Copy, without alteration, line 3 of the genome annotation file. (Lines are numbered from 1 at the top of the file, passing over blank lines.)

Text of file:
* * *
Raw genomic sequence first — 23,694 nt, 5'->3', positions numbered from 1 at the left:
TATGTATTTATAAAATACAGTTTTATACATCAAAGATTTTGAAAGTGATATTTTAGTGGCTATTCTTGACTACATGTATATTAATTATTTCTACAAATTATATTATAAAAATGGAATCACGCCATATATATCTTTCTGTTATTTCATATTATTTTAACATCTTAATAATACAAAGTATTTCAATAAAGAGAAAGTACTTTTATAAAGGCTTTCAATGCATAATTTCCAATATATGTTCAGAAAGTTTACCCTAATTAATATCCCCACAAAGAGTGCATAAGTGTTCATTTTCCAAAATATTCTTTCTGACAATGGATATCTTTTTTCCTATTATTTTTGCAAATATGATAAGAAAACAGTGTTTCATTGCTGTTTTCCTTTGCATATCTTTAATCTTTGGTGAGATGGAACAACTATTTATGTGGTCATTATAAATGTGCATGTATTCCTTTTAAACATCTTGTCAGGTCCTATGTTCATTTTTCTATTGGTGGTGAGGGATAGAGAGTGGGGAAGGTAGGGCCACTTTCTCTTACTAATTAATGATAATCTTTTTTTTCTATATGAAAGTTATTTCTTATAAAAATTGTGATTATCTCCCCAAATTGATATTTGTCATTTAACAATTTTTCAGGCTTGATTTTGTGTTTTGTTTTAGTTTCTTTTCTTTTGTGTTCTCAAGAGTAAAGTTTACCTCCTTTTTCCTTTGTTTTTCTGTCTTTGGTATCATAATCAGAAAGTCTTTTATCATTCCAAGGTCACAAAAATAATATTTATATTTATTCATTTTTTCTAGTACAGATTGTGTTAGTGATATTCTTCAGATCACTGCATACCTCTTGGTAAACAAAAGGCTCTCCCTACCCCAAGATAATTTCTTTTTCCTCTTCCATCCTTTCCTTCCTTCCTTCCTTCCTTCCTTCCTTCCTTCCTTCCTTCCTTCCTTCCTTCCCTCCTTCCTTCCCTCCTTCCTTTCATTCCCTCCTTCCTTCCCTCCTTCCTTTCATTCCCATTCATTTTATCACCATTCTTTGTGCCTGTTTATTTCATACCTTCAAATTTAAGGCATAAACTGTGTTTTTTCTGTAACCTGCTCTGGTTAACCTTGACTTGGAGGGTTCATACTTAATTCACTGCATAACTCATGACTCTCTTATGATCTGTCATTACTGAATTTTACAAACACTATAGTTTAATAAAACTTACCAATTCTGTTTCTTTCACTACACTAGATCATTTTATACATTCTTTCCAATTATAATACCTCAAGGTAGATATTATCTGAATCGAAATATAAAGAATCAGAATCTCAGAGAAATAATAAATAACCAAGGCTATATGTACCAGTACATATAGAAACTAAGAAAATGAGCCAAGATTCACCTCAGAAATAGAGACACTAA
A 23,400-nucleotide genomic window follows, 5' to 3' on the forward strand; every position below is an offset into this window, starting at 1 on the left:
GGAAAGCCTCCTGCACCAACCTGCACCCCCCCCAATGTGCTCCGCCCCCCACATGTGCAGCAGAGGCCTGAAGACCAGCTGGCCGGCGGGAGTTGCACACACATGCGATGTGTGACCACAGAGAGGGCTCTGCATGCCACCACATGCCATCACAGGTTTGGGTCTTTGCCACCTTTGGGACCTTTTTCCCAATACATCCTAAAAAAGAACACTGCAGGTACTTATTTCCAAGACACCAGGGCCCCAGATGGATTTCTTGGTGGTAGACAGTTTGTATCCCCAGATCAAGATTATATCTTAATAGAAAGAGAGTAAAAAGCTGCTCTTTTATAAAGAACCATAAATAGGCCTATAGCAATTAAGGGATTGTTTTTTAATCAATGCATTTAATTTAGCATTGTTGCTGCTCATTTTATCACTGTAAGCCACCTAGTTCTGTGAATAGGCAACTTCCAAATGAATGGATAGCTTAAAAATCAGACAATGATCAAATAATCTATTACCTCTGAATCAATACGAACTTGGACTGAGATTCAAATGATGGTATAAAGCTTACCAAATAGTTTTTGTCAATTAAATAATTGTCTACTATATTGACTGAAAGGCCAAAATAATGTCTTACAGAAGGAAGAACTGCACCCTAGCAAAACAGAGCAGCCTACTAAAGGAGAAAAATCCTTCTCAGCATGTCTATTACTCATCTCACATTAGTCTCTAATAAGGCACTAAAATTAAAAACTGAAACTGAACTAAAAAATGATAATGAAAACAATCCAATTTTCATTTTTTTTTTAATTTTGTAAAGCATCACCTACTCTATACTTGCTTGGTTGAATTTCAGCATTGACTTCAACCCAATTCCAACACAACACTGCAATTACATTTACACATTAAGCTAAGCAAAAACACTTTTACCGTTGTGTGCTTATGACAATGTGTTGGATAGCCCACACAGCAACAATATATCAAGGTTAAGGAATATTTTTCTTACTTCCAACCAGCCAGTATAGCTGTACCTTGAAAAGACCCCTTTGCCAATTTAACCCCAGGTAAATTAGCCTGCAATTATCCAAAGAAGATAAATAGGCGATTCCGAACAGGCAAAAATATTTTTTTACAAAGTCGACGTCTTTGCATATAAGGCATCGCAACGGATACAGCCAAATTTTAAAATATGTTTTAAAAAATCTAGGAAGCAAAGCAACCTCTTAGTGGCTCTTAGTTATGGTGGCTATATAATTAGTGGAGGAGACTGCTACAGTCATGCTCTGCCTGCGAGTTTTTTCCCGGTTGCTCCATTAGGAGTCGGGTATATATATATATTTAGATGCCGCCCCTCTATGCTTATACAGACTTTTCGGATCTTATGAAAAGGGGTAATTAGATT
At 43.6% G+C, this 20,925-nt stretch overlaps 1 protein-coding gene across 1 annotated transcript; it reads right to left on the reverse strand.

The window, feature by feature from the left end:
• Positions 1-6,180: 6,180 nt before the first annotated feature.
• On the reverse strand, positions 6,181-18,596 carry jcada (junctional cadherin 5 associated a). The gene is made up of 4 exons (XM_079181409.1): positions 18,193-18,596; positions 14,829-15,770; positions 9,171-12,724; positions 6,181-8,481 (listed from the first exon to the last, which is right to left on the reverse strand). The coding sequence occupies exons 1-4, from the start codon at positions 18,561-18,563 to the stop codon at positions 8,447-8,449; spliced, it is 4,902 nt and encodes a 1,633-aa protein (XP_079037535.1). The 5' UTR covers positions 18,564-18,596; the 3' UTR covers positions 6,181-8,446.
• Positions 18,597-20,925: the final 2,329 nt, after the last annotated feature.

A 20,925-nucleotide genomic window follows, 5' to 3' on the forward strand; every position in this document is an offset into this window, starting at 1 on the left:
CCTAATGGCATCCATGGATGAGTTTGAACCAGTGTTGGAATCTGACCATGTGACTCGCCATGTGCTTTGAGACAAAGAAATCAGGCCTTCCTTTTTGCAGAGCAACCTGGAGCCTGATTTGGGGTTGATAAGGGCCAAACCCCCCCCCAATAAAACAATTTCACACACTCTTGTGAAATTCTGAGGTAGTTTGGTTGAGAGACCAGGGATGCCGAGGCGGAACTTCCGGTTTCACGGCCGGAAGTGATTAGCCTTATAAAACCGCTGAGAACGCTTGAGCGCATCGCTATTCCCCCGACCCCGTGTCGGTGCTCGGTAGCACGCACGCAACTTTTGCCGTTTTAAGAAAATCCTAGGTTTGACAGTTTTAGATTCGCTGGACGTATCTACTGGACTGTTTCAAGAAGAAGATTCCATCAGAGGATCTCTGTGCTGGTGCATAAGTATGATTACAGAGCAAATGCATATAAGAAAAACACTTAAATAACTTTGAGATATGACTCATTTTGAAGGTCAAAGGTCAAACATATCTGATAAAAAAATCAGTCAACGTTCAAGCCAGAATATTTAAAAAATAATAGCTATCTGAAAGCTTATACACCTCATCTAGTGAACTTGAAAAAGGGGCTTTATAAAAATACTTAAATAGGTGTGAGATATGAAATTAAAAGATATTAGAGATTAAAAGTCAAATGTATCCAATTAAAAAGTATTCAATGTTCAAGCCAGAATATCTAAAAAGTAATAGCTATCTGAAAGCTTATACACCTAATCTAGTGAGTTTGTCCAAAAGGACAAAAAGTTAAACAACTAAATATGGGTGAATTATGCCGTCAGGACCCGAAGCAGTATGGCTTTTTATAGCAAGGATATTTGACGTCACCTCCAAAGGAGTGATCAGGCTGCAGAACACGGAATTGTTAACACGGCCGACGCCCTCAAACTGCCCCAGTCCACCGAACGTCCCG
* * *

A 23,400-nucleotide genomic window follows, 5' to 3' on the forward strand; every position below is an offset into this window, starting at 1 on the left: